Wednesday, April 29, 2009

From Seattle to DC and Back (Part 8)

During my time in Washington D.C. at The Washington Center for the US-China Bilateral Trade Internship Program I have been exposed to many new facets of the US-China relationship, trade issues, and future career and learning objectives. Interning at the Department of Commerce has been a rewarding experience not only from what I have learned by answering exporters’ questions but also from the staff in my office. Through this I have come to understand the exporting and trade process in a concrete and practical sense rather than the abstract, theoretical, and vague sense I had from coursework at university. The trade and exporting process involves multiple steps and requires patience and diligence on part of the importer and exporter; this trading process is not clear cut but the practicality of this internship has given me issues to consider in an ordered process rather than just a floating mess of terms and processes that I had from university coursework. Beyond working with practical aspects of exporting I have also worked on various projects with the China Business Information Center (China BIC). These include website maintenance such as subtitling Chinese market brief videos so that they are compliant with federal regulations and creating a sitemap for the China BIC so that pages on the site are easier to find in lists results on search engines. In addition to this I have also made export volume data for China and India that was included in a presentation at a trade expo in Oklahoma City, OK. Furthermore, a fellow intern and I wrote and researched an article that will be published in an online trade journal for the infrastructure industry on China’s stimulus package and business opportunities that exist.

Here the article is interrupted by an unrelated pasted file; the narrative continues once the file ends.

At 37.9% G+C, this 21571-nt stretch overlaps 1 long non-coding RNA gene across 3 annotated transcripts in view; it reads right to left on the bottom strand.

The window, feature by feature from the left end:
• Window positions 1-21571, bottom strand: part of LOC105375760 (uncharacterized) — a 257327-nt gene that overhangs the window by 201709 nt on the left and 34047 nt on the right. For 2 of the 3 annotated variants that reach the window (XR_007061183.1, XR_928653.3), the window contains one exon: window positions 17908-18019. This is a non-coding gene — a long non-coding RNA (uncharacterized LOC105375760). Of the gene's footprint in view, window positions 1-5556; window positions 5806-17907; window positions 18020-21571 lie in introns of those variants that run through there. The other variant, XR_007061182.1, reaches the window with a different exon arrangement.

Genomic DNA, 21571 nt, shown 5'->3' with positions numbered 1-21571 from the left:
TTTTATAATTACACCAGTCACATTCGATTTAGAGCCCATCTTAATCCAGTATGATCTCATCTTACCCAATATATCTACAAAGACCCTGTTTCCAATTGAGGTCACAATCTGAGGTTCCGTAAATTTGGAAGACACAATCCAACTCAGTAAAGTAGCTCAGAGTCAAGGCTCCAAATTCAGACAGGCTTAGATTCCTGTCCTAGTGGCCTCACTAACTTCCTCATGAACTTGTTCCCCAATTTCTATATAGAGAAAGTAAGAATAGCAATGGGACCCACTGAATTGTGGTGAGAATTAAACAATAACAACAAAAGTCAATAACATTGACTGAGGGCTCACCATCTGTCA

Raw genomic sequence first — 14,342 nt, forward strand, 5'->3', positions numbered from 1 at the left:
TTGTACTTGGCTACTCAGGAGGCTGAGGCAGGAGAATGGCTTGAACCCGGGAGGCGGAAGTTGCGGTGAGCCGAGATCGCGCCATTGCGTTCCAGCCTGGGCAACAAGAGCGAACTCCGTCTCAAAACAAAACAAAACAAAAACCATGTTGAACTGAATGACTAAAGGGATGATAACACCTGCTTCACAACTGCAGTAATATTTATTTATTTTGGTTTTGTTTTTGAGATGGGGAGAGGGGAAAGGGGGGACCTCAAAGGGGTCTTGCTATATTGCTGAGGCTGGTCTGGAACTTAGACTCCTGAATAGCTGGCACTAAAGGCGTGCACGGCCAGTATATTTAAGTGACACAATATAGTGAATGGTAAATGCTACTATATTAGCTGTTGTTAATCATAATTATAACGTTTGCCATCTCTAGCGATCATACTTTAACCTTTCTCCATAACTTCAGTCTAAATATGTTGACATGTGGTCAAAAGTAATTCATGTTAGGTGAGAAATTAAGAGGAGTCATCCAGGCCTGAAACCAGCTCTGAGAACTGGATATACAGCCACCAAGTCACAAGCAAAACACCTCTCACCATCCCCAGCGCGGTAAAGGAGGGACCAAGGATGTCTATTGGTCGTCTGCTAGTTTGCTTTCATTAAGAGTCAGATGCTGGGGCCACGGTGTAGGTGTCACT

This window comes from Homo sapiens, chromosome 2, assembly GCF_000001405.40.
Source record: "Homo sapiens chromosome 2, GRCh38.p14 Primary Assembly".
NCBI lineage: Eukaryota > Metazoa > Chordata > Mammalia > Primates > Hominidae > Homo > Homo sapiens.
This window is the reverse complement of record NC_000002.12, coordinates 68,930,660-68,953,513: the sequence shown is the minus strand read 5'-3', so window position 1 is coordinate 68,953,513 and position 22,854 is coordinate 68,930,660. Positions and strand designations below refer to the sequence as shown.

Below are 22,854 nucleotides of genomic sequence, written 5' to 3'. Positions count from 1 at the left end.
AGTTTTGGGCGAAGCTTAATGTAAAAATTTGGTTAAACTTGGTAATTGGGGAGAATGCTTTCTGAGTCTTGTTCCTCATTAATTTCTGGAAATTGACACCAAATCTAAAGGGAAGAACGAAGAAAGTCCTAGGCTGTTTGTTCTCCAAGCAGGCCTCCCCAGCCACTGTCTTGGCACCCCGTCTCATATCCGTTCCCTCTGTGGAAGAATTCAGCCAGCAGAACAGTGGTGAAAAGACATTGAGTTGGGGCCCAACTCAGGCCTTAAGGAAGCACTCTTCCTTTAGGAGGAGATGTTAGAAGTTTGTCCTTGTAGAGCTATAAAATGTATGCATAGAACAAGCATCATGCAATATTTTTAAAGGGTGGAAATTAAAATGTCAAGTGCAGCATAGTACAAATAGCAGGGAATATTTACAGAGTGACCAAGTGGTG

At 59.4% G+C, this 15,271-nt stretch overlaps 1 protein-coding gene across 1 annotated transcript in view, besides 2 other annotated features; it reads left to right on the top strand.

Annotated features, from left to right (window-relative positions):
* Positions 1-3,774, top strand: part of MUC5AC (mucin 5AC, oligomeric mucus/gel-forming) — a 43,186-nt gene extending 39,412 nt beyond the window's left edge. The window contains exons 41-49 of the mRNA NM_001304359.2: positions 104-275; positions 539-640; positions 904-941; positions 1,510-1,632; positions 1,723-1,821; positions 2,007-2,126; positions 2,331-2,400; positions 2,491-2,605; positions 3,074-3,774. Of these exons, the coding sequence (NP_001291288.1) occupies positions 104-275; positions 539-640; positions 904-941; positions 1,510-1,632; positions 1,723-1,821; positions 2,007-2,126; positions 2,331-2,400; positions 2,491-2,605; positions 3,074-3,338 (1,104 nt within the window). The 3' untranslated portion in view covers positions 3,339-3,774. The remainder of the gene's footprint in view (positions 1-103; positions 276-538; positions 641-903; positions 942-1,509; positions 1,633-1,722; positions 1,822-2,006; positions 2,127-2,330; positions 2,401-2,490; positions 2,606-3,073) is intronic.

Recently I attended a trade conference and exposition hosted by the US Export and Import Bank. During this conference I was able to gaining a better understanding of all the different businesses involved in this part section of the global business process. Though most businesses were specializing in financing and risk insurance, both public and private companies, also represented there were embassies from a variety of African nations and construction equipment exporters. From this I get the impression that focusing on infrastructure and investment in African will grow soon as I already know that both the US and China have been encouraging investment in Africa.

Consistently during the internship I have been attending events around Washington DC at different institutes and think tanks regarding issues dealing with trade and China. Though it was my intention to write briefs for a majority of these this did not happen as other projects to precedence. Though I did write one brief on an event I went to at Center for Strategic & International Studies on green technology implementation methods in China. I wrote this brief as it dealt directly with my internship in finding market niches in China for US companies, so it would be of interest to the China BIC. This article “Getting the Dragon to go Green” was also submitted for the US-China Bilateral Trade Program Newsletter “Mei-Hua Connection.”

While in Washington DC I have had many opportunities to gain a further understanding of American history. In the DC area there are many interesting things in the city and surrounding area relating to the Civil War. What I found interesting is the two tones of the Washington Monument as construction was halted during the Civil War but that the Capital Dome was continued during the war which required enormous amounts of metal that were needing for arms to fight the war. This continuation in construction of the dome was obviously for morale and symbolic purposes during the war than for practical reasons. Even in the city of Rockville where I am currently living there are monuments and markers for the civil war, I find this interesting as I don’t think of the war taking place this close to the Capital.